George F. Kennan Professor, Institute for Advanced Study, Princeton
“A New History of Soviet Intelligence”
October 20, 2015
“The largest intelligence organization in the world was the KGB,” Professor Haslam remarked. “The second largest was the GRU – Soviet military intelligence. I am bringing the latter back in.” He noted that under Russian President Putin, whole categories of secret documents are being declassified that the West has not and might never declassify. The Russians are bragging, they want to show the world what their intelligence services accomplished. Even as Russia’s foreign ministry archives are closing more and more, the intelligence archives are more and more coming into the public realm, a bonanza that catalyzed Prof. Haslam’s turn from diplomatic to intelligence history.
He opened his history by pointing out the sloppiness in codes, ciphers, radio communications that had contributed to the Soviet defeat by the Poles at the gates of Warsaw in 1920. Soviet staff cables were intercepted and decoded by the Poles with French help. Belatedly, the Soviets began to organize serious intelligence services. Code work, under Gleb Boki, answered not to the head of the secret police but to the head of the regime (Lenin, and then Stalin). More broadly, there was no bureaucratic buffer between raw intelligence and the leaders: intelligence was passed on unfiltered.
Soviet leaders did not even know how primitive their codes were until after May 1927, when the British published Soviet communications – ciphered traffic – to demonstrate Soviet nefariousness and to justify the severing of relations. But even now the lesson was not fully absorbed. Stalin never liked partly deciphered telegrams with some coded words unbroken; he always preferred human intelligence, and stolen documents. Only Soviet counter-intelligence achieved high quality, able to create a fake counter-revolutionary organization (The Trust) to monitor and control Soviet enemies, but this too had negative consequences: hyper-suspicion.
Prof. Haslam noted that many operatives in military intelligence had emerged from the Communist International or Comintern, and, more broadly, that the entire Soviet intelligence apparatus was suffused with revolution. “These people believed in something beyond Stalin. There was something larger than Stalin in the communist movement for them. Stalin knew this, and decided to get rid of them. They were working not for the Soviet state but for world communism, a movement; Stalin was the leader of a state, first and foremost.”
“Stalin did a few things right,” according to Prof. Haslam. “He was extremely sharp – too sharp – about people.”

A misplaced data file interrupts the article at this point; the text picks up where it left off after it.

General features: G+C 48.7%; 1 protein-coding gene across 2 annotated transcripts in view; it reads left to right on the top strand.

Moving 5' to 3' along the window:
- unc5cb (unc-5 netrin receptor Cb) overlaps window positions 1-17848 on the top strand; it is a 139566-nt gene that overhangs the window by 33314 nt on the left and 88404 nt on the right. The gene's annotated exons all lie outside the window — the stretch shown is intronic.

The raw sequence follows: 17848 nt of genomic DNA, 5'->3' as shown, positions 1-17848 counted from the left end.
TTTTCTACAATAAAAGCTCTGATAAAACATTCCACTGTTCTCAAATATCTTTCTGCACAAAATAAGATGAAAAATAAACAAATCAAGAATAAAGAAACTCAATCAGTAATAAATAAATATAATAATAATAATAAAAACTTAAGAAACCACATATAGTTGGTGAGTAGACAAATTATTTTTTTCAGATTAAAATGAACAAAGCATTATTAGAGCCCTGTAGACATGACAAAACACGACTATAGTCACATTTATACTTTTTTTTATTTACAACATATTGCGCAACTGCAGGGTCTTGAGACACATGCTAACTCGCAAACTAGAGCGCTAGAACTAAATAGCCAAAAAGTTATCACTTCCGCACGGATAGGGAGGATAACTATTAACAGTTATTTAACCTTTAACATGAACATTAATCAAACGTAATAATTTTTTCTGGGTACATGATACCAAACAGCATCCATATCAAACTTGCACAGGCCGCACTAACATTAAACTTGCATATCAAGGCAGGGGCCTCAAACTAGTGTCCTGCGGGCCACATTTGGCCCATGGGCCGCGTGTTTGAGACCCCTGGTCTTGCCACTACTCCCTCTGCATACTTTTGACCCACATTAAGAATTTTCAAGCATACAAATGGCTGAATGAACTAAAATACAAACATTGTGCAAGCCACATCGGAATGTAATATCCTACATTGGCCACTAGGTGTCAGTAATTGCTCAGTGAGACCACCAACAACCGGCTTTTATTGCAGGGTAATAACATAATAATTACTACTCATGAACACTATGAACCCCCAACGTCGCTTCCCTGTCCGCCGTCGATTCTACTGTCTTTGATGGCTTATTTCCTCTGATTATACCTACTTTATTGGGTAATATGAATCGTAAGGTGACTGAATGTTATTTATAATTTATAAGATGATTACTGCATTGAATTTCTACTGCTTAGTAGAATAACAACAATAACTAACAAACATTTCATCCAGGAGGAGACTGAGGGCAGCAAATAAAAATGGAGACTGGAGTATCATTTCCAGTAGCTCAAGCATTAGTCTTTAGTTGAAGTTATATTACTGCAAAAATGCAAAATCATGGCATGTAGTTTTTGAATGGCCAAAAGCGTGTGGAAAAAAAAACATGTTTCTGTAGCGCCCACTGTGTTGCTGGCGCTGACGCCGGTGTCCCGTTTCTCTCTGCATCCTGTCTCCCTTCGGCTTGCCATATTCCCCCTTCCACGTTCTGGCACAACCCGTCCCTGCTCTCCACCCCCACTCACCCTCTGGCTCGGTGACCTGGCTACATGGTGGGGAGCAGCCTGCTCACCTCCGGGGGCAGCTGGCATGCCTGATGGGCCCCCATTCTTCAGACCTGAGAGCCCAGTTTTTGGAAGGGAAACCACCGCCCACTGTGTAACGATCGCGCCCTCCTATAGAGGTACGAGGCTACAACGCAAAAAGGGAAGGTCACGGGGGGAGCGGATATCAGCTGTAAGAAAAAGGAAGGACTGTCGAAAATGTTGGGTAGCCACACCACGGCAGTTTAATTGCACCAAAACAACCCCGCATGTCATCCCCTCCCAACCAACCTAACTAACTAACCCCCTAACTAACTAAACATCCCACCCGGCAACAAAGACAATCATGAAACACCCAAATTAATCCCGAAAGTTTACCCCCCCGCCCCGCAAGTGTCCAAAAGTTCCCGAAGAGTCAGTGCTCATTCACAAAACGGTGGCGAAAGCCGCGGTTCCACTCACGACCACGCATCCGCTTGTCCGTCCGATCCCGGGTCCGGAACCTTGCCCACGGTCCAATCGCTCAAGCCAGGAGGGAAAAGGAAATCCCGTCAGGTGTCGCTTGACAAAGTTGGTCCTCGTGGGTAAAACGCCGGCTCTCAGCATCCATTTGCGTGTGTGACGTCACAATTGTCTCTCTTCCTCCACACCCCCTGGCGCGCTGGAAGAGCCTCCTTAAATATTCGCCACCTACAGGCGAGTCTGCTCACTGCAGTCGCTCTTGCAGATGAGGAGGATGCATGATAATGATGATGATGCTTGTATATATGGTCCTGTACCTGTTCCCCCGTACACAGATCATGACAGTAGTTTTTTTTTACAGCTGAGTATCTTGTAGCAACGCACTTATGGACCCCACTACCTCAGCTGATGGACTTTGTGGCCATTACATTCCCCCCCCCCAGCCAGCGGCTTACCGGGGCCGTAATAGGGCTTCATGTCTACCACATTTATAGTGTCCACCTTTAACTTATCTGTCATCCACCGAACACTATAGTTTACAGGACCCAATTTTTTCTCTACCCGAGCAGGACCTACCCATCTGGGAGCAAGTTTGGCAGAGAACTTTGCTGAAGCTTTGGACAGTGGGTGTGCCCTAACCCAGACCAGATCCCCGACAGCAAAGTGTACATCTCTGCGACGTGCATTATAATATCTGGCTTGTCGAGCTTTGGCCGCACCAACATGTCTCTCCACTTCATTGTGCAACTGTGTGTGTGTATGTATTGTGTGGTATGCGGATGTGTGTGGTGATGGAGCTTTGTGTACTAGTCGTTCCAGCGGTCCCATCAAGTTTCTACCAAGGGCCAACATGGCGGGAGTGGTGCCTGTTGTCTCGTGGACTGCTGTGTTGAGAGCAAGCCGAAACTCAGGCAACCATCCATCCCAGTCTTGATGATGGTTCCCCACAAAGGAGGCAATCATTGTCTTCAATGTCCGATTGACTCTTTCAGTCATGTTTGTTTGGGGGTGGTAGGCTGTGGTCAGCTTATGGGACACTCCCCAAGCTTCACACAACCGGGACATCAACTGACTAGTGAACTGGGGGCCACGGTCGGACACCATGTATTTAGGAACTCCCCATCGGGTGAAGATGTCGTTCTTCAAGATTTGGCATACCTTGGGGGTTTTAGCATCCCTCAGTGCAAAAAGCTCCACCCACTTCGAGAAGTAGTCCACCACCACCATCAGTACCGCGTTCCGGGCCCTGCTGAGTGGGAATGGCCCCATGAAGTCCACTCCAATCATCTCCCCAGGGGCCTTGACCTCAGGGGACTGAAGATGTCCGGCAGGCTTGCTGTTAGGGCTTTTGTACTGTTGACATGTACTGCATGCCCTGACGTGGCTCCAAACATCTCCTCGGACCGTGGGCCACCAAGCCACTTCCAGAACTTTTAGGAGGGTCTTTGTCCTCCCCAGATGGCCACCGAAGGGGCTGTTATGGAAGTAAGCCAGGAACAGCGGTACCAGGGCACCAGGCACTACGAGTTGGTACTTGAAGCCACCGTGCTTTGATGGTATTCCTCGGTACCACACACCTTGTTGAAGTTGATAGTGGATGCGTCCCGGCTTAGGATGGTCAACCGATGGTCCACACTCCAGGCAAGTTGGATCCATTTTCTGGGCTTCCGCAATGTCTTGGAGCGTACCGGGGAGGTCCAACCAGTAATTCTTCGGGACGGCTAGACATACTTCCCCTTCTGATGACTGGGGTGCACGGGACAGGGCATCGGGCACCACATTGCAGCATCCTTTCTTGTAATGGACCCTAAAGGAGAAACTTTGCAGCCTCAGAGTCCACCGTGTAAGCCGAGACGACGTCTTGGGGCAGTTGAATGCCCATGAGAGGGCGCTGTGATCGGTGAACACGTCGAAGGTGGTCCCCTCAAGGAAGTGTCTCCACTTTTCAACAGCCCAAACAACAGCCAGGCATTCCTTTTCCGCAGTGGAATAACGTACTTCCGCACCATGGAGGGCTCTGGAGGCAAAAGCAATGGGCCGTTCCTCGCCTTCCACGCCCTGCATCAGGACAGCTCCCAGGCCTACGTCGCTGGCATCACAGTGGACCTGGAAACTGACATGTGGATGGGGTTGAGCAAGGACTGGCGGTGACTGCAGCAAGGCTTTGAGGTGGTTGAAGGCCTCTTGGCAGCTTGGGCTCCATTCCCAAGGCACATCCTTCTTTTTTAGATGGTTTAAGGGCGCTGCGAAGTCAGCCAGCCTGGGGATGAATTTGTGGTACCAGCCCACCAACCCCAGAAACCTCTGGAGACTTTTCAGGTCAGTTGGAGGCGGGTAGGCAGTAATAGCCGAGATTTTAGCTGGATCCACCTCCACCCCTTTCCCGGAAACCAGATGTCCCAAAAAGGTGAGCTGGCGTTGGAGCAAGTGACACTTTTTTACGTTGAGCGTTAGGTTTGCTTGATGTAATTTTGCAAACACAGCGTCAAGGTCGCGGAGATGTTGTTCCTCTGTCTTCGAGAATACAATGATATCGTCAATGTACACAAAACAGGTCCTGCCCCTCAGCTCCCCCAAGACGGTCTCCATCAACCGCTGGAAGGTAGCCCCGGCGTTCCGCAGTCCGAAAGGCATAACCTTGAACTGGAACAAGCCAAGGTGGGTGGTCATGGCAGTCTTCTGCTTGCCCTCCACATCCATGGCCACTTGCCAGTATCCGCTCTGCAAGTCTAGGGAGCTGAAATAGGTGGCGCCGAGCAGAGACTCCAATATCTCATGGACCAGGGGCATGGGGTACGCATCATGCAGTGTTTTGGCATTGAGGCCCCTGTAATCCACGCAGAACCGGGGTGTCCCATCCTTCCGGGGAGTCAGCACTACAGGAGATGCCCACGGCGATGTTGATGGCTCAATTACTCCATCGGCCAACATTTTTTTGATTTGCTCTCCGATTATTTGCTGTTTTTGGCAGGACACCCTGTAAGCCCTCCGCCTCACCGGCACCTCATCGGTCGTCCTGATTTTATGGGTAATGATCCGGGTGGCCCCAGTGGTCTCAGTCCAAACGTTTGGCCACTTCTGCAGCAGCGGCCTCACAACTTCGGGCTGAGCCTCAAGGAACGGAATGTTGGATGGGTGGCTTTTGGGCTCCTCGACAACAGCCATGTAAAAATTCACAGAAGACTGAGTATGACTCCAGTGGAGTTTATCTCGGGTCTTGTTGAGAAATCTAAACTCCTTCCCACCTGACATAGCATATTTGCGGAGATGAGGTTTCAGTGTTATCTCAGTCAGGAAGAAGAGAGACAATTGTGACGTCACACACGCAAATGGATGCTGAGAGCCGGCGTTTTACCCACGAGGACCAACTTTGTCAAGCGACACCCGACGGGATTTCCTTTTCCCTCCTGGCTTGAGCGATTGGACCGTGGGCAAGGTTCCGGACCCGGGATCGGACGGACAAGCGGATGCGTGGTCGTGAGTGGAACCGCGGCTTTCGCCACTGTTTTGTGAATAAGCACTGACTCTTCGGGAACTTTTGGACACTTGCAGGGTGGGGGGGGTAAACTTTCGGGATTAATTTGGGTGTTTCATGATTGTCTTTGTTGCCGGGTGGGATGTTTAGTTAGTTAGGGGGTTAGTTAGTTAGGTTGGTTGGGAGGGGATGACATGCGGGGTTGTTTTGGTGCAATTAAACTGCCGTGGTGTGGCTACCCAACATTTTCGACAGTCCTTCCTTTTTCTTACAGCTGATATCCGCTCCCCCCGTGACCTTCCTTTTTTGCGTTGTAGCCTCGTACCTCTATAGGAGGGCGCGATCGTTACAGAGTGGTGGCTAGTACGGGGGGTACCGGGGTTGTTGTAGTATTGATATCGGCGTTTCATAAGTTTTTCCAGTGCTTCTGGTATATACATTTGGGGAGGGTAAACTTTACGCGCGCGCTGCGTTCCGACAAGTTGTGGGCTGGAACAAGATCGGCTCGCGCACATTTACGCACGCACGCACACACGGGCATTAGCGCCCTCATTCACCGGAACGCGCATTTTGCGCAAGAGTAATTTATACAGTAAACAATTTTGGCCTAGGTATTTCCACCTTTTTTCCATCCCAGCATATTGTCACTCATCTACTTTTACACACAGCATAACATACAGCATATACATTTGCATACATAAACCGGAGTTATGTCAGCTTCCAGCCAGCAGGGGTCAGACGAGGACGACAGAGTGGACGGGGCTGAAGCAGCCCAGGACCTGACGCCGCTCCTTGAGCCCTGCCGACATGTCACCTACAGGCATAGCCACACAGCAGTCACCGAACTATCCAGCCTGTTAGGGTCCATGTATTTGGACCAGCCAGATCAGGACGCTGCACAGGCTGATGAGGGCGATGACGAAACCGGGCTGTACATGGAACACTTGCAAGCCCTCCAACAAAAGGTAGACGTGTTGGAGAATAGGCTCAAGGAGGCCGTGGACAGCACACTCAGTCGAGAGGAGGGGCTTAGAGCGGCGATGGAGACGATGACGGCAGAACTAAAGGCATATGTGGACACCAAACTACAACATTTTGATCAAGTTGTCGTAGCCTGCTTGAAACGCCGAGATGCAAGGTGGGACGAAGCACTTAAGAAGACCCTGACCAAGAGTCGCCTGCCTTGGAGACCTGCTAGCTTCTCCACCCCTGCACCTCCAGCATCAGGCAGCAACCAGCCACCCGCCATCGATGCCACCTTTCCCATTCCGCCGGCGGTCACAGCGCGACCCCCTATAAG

Prof. Haslam explained that the so-called Cambridge Five were really the Oxbridge Fourteen, recruited by the Soviet operative Arnold Deutsch, an ethnic Slovak. British spies were not Russian aristocrats – who could break codes in a room by themselves but were not trusted on a class basis – but British aristocrats who, Stalin believed, would betray their country. Stalin relied on “friends of the Soviet Union,” rather than professionals or code breaking. Stalin had an enormous number of spies, but limited signals intelligence.
By contrast, the British were very advanced in deciphering Soviet codes, leading a revolution in signals intelligence and cooperating with the U.S. The British were forced to share their work because of their dependence on the U.S. during WWII, Prof. Haslam maintained. The British reckoned they had total access to all Soviet communications. But suddenly, in October 1948, all Soviet communications went off wire on a Friday, and came back on Monday newly encoded. The British translator of the decoded traffic into English turned out to be a Soviet agent. As a result, the West became completely blind – right during the Berlin blockade.
Even this lesson was not fully absorbed by Stalin, however. His crippling legacy, Prof. Haslam argued, would be compounded after the dictator’s death by Soviet backwardness in the computer revolution. The Soviets accumulated cupboards of intercepts, but could do little with them.
Thus, the story of Soviet intelligence is largely “one of failure, relative to the tasks set: leaders read raw stuff, even though they were not competent to read it. There were huge successes. Talented people. But there was a ceiling on effectiveness, because of the nature of the regime.” For example, Soviet analysts of the U.S. military budget and military capabilities were never allowed to get their information through to the Soviet leadership, because they were blocked by the chief of staff (which was pushing its own cooked analysis for budgetary reasons). “Of course, not only the USSR hobbled its own best analysts this way.”
Intelligence is a necessary evil of statehood: adversaries have it. “Intelligence, like diplomacy, is much more economical than war. Intelligence also throws off secondary benefits: Internet and computers.” The key is not to imitate the other side but to use your comparative advantage – you must have the courage as a leader to prioritize enemies, and deal with them by playing up your advantages and playing against your adversaries’ weaknesses. The West was largely closed off from human recruiting options by the severity of Soviet control and counter-intelligence, and had little choice but to emphasize signals intelligence, which the U.S. became expert at, although the British remained expert at human intelligence, certainly compared with the Americans, despite Soviet obstacles.
“The study of Soviet intelligence is a mirror onto that regime, its strengths and debilitations, its murder of its world-class statisticians, yet its intensive training and promotion of talented youth from the lower orders, peasants to high positions, amazing individuals. That regime created and destroyed its best people.”